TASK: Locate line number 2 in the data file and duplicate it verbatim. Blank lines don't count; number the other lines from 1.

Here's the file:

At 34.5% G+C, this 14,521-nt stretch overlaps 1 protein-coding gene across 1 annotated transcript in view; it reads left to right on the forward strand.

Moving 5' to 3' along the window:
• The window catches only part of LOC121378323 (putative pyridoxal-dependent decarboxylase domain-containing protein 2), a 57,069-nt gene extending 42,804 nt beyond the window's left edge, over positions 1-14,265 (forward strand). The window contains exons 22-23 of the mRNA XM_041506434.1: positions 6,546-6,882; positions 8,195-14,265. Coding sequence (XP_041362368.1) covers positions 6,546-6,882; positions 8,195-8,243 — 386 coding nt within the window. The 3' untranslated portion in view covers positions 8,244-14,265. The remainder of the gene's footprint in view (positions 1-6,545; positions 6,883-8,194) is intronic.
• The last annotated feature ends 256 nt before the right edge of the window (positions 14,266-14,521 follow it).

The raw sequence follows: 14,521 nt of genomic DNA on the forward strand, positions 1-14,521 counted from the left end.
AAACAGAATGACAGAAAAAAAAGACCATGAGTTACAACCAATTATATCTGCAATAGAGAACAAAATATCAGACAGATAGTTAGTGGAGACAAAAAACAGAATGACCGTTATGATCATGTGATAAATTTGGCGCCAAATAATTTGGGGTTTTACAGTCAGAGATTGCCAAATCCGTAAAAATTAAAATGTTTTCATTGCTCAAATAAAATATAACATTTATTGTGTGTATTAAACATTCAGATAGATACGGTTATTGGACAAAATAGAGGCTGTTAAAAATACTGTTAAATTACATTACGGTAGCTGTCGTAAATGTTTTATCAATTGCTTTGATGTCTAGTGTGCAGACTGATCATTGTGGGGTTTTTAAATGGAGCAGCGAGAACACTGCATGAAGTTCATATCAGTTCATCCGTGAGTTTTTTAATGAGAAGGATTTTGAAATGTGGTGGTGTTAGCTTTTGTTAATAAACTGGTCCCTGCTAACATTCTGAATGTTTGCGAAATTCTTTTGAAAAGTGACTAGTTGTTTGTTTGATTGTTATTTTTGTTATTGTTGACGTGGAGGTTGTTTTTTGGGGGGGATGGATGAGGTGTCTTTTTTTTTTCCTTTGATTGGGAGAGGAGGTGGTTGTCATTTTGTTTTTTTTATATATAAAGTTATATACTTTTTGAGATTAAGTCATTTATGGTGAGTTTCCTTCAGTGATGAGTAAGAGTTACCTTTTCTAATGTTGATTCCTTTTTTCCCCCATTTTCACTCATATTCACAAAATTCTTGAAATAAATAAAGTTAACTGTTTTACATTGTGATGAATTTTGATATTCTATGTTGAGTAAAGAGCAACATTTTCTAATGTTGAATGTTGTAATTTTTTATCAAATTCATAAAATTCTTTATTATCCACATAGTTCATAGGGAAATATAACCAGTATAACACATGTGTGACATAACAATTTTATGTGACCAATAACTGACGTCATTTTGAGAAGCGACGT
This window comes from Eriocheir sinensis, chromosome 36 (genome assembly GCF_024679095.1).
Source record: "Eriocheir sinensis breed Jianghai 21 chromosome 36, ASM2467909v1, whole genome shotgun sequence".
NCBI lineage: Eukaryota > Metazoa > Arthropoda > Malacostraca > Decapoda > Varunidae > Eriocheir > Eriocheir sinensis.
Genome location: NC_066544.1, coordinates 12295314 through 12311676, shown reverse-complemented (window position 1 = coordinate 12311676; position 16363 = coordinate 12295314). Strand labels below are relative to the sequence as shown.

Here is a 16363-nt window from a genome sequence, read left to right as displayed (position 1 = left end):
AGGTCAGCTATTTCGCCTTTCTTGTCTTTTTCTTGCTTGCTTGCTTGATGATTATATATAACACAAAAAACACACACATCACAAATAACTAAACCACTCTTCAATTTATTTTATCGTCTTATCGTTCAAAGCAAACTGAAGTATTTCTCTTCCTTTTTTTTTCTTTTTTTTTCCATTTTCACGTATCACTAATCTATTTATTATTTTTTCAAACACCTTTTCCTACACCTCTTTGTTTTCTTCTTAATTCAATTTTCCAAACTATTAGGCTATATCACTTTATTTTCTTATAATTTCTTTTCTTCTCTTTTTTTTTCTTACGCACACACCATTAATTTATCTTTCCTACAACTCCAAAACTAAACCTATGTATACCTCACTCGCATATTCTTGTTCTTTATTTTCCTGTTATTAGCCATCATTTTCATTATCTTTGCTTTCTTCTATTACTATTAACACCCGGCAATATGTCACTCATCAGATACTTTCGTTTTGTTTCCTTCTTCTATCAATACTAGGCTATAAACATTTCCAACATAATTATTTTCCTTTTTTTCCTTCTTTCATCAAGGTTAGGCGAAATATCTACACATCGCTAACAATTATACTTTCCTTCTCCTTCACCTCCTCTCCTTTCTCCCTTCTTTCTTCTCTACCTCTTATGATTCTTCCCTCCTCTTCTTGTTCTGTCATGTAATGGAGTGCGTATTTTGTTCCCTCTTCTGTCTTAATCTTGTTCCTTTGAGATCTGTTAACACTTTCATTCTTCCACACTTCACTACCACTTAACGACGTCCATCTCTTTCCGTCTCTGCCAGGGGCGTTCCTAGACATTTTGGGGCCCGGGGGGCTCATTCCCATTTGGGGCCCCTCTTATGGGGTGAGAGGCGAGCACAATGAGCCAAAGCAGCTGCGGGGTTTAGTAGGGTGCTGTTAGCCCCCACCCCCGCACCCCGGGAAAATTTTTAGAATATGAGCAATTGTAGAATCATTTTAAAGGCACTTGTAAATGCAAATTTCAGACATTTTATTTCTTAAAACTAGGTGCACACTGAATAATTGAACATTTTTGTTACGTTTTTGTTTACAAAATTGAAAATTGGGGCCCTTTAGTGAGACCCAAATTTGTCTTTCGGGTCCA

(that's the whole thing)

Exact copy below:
Moving 5' to 3' along the window: